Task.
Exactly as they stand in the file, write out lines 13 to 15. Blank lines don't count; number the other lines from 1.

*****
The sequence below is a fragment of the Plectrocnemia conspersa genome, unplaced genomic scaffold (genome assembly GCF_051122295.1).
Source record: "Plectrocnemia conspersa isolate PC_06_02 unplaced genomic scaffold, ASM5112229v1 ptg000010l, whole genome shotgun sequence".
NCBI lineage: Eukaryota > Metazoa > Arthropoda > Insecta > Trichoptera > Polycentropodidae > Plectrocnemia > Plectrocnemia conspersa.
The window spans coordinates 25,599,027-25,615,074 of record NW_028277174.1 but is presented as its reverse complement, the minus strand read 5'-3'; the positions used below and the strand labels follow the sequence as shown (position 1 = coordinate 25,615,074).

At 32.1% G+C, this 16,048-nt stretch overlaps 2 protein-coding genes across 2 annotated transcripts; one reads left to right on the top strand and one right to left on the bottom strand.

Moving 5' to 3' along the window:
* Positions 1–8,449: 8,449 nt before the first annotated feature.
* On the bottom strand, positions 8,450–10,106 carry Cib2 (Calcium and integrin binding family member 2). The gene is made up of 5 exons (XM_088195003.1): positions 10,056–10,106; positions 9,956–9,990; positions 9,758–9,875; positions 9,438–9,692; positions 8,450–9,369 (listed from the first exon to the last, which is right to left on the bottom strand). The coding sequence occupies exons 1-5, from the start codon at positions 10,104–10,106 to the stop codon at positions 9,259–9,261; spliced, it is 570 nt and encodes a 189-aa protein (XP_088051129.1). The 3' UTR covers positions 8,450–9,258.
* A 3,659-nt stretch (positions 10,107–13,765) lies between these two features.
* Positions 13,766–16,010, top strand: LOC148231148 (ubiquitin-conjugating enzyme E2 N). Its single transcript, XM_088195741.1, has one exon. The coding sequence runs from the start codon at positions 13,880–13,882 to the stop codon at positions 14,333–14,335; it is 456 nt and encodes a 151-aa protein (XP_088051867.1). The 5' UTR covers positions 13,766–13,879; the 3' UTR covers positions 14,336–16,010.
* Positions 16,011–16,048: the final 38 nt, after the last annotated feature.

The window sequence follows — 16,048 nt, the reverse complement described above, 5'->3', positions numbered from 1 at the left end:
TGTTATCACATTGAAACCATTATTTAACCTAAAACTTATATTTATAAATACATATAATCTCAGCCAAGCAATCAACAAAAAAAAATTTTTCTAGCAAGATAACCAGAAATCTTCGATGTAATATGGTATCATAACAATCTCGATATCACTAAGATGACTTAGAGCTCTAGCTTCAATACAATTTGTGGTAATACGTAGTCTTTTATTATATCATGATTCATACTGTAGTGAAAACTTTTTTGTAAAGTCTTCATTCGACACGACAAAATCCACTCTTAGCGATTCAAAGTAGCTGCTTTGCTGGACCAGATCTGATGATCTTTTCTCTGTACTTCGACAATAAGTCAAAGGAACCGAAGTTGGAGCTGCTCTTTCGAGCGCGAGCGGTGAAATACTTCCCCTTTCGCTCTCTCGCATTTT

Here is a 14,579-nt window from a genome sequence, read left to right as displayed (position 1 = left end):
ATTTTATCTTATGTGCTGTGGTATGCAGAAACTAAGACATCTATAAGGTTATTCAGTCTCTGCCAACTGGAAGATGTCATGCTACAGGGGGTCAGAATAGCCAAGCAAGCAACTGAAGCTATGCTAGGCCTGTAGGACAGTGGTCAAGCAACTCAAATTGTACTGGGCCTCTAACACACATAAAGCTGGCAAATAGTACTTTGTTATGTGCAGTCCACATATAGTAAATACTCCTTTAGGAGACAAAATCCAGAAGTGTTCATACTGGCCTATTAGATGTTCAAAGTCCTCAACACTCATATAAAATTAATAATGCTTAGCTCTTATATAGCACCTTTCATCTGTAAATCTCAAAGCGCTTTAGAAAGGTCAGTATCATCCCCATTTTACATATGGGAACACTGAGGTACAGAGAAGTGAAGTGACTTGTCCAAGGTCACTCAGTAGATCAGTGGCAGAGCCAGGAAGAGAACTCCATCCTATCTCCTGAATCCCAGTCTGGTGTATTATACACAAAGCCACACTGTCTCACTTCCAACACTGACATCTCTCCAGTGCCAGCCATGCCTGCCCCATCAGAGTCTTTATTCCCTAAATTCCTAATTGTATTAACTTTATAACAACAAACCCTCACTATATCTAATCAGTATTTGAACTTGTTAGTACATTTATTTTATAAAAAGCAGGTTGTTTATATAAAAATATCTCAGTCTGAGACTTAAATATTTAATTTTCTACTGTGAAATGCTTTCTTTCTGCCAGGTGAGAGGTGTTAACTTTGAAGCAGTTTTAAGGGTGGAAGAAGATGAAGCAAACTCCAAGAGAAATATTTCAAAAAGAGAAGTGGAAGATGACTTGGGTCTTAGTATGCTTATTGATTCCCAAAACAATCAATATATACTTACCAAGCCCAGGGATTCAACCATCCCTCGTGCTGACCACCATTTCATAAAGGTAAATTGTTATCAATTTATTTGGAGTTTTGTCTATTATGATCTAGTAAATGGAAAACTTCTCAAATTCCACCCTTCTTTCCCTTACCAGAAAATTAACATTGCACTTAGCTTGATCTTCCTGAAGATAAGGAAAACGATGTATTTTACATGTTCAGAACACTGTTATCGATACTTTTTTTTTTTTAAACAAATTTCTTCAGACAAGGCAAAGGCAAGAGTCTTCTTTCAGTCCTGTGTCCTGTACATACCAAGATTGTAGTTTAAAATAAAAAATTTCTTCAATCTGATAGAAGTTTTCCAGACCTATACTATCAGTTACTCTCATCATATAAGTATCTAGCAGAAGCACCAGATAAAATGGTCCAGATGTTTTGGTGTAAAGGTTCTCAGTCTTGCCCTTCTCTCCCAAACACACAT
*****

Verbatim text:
TGTTATCACATTGAAACCATTATTTAACCTAAAACTTATATTTATAAATACATATAATCTCAGCCAAGCAATCAACAAAAAAAAATTTTTCTAGCAAGATAACCAGAAATCTTCGATGTAATATGGTATCATAACAATCTCGATATCACTAAGATGACTTAGAGCTCTAGCTTCAATACAATTTGTGGTAATACGTAGTCTTTTATTATATCATGATTCATACTGTAGTGAAAACTTTTTTGTAAAGTCTTCATTCGACACGACAAAATCCACTCTTAGCGATTCAAAGTAGCTGCTTTGCTGGACCAGATCTGATGATCTTTTCTCTGTACTTCGACAATAAGTCAAAGGAACCGAAGTTGGAGCTGCTCTTTCGAGCGCGAGCGGTGAAATACTTCCCCTTTCGCTCTCTCGCATTTT

Here is a 14,579-nt window from a genome sequence, read left to right as displayed (position 1 = left end):
ATTTTATCTTATGTGCTGTGGTATGCAGAAACTAAGACATCTATAAGGTTATTCAGTCTCTGCCAACTGGAAGATGTCATGCTACAGGGGGTCAGAATAGCCAAGCAAGCAACTGAAGCTATGCTAGGCCTGTAGGACAGTGGTCAAGCAACTCAAATTGTACTGGGCCTCTAACACACATAAAGCTGGCAAATAGTACTTTGTTATGTGCAGTCCACATATAGTAAATACTCCTTTAGGAGACAAAATCCAGAAGTGTTCATACTGGCCTATTAGATGTTCAAAGTCCTCAACACTCATATAAAATTAATAATGCTTAGCTCTTATATAGCACCTTTCATCTGTAAATCTCAAAGCGCTTTAGAAAGGTCAGTATCATCCCCATTTTACATATGGGAACACTGAGGTACAGAGAAGTGAAGTGACTTGTCCAAGGTCACTCAGTAGATCAGTGGCAGAGCCAGGAAGAGAACTCCATCCTATCTCCTGAATCCCAGTCTGGTGTATTATACACAAAGCCACACTGTCTCACTTCCAACACTGACATCTCTCCAGTGCCAGCCATGCCTGCCCCATCAGAGTCTTTATTCCCTAAATTCCTAATTGTATTAACTTTATAACAACAAACCCTCACTATATCTAATCAGTATTTGAACTTGTTAGTACATTTATTTTATAAAAAGCAGGTTGTTTATATAAAAATATCTCAGTCTGAGACTTAAATATTTAATTTTCTACTGTGAAATGCTTTCTTTCTGCCAGGTGAGAGGTGTTAACTTTGAAGCAGTTTTAAGGGTGGAAGAAGATGAAGCAAACTCCAAGAGAAATATTTCAAAAAGAGAAGTGGAAGATGACTTGGGTCTTAGTATGCTTATTGATTCCCAAAACAATCAATATATACTTACCAAGCCCAGGGATTCAACCATCCCTCGTGCTGACCACCATTTCATAAAGGTAAATTGTTATCAATTTATTTGGAGTTTTGTCTATTATGATCTAGTAAATGGAAAACTTCTCAAATTCCACCCTTCTTTCCCTTACCAGAAAATTAACATTGCACTTAGCTTGATCTTCCTGAAGATAAGGAAAACGATGTATTTTACATGTTCAGAACACTGTTATCGATACTTTTTTTTTTTTAAACAAATTTCTTCAGACAAGGCAAAGGCAAGAGTCTTCTTTCAGTCCTGTGTCCTGTACATACCAAGATTGTAGTTTAAAATAAAAAATTTCTTCAATCTGATAGAAGTTTTCCAGACCTATACTATCAGTTACTCTCATCATATAAGTATCTAGCAGAAGCACCAGATAAAATGGTCCAGATGTTTTGGTGTAAAGGTTCTCAGTCTTGCCCTTCTCTCCCAAACACACAT